Cargo Ship Carrying 4,000 Hyundais Sliced Open With Chain
You might remember hearing about the MV Golden Ray, a capsized ship with a cargo of 4,000 Hyundais that we reported on in August this year.
The MV Golden Ray capsized after it started listing only 23 minutes after its departure from the Port of Brunswick, Georgia all the way back in September of 2019.
Plans to dismantle the 106 feet wide and 20,995 deadweight ton capacity ship were unsurprisingly delayed by COVID-19. Now, the dismantling is going full steam ahead and it's a sight to behold.
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Slicing the MV Golden Ray
The MV Golden Ray, which capsized due to faulty loading, is gradually being dismantled in sections that are, in turn, being hauled off on a barge for scrap.
The month of November was particularly eventful, Jalopnik reports, as workers were tasked with using a chain to cut off the first enormous chunk off the ship's hull, revealing the cars inside.
The team behind the dismantling operation used a Versabar VB-10000 lift vessel with an enormous yellow dual-barge crane to lift the MV Golden Ray out of the water, allowing it to be sliced.
The Versabar VB-10000 was originally built in order to help fix oil platforms damaged by hurricanes back in 2010. Each of its two barges has 1,000 horsepower thrusters to keep the vessel positioned correctly over the wreckage.
Attached to the VB-10000, is a pulley system that uses a steel chain running along the bottom of the ship. With the help of two engines, the chain reciprocates back and forth at a rate of seven feet per minute, yielding a cutting action capable of grinding through a ship's hull.
"The cutting process is a highly complex operation that response engineers continue to fine-tune," St. Simons Incident Response explains in a press statement.
As per Jalopnik, a team at the site removes links from the chain throughout the cutting process, which maintains the upward chain tension that cuts through the ship's hull.
The MV Golden Ray's hull will be cut into eight sections, cut vertically from top to bottom, that weigh between 2,700 tons and 4,100 tons, St. Simons Sound Incident Response says.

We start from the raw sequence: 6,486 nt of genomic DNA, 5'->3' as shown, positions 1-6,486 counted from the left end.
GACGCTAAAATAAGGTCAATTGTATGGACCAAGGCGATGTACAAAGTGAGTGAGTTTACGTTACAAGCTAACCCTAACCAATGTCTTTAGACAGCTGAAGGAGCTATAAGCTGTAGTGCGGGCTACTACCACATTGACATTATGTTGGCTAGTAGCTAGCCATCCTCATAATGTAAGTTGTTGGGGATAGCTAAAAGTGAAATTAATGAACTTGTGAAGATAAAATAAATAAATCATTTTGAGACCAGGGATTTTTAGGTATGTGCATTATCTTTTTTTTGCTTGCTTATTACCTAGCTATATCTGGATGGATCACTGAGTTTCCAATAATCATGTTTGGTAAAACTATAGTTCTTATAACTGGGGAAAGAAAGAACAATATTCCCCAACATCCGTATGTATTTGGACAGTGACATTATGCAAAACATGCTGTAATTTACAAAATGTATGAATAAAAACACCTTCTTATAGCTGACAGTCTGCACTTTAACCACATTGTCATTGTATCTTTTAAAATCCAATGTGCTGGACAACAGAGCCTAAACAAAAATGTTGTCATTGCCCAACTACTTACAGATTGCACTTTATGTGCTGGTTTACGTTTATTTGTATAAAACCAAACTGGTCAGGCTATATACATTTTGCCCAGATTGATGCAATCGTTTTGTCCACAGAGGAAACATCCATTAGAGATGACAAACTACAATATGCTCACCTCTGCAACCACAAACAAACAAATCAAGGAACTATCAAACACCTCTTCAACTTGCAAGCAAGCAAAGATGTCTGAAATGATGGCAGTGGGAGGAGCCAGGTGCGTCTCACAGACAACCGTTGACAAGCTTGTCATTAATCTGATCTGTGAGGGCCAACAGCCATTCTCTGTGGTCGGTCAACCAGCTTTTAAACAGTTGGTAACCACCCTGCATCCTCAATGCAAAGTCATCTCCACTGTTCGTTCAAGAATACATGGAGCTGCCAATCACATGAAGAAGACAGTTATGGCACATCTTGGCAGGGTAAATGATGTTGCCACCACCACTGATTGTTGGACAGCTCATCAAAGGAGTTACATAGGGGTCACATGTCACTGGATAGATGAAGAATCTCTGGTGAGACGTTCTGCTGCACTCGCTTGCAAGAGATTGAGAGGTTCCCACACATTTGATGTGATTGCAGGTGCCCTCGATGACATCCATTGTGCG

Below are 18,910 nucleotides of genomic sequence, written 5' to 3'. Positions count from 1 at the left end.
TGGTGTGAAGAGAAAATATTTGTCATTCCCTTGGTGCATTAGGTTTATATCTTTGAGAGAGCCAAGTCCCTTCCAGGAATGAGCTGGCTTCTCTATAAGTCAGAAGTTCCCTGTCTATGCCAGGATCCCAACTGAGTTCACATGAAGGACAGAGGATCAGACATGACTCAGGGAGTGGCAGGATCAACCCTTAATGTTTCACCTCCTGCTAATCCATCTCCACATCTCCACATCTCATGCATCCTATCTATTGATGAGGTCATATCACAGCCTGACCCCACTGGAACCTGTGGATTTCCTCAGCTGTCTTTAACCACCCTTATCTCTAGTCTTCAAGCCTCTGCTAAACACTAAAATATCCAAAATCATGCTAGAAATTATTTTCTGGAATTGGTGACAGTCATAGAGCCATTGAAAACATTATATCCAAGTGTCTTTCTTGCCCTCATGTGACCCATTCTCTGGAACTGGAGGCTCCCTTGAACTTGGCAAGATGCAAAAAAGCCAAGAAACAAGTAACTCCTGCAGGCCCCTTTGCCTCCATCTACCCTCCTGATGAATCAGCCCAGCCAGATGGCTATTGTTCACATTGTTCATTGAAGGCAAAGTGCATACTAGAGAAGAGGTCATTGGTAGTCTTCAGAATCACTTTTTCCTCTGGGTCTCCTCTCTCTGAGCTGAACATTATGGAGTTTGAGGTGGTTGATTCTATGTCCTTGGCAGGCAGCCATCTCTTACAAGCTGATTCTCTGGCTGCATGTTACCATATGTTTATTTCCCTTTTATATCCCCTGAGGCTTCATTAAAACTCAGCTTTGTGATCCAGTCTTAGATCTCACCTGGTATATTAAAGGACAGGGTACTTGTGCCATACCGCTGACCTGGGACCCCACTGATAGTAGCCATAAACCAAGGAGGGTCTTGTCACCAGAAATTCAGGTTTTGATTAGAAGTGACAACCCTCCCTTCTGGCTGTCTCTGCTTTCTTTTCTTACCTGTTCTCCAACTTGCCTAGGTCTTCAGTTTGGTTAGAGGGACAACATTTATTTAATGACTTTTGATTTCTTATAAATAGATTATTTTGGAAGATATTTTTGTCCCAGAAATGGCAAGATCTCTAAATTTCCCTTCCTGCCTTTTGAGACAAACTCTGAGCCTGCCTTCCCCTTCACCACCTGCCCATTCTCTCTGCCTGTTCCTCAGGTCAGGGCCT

Separating the MV Golden Ray into sections
In order to separate each of the sections of the MV Golden Ray, Texas-based contracting firm T&T Salvage welded custom brackets — which St. Simons Sound Incident Response calls "lifting lugs" — to the eight sections of the hull.
As can be seen in the picture below, the "lifting lugs" are huge — one of them weighs over 38 tons. The lugs are used to stabilize the ship as the chain cuts through it.
The lugs also act as lifting points that distribute the load when the VB-10000 raises the Golden Ray onto a barge. The yellow "ropes" used to lift each section are "ultra-high-molecular-weight polyethylene slings," which St. Simons Sound Incident Response describe as being "as strong as steel at a fraction of the weight."
These last two pictures show the first section of the ship being removed. The section, full of smashed Hyundais slightly resembles the inside of a piñata full of toy cars.
The VB-10000 then lifted the first section onto a barge called Julie B., which took it away to be further dismantled at a scrapyard.
The impressive chain that cut through the hull of the MV Golden Ray is 400 feet long. Each 80-pound (36 kg) link stretches 1.5 feet (0.45 meters) from end to end and is three inches (7.6 cm) thick.
Though COVID-19 delayed the dismantling of the MV Golden Ray, it is now going ahead at quite the pace thanks to some very impressive engineering. Although the Hyundais in the ship look pretty unsalvageable, it looks like much of the MV Golden Rays materials won't go to waste.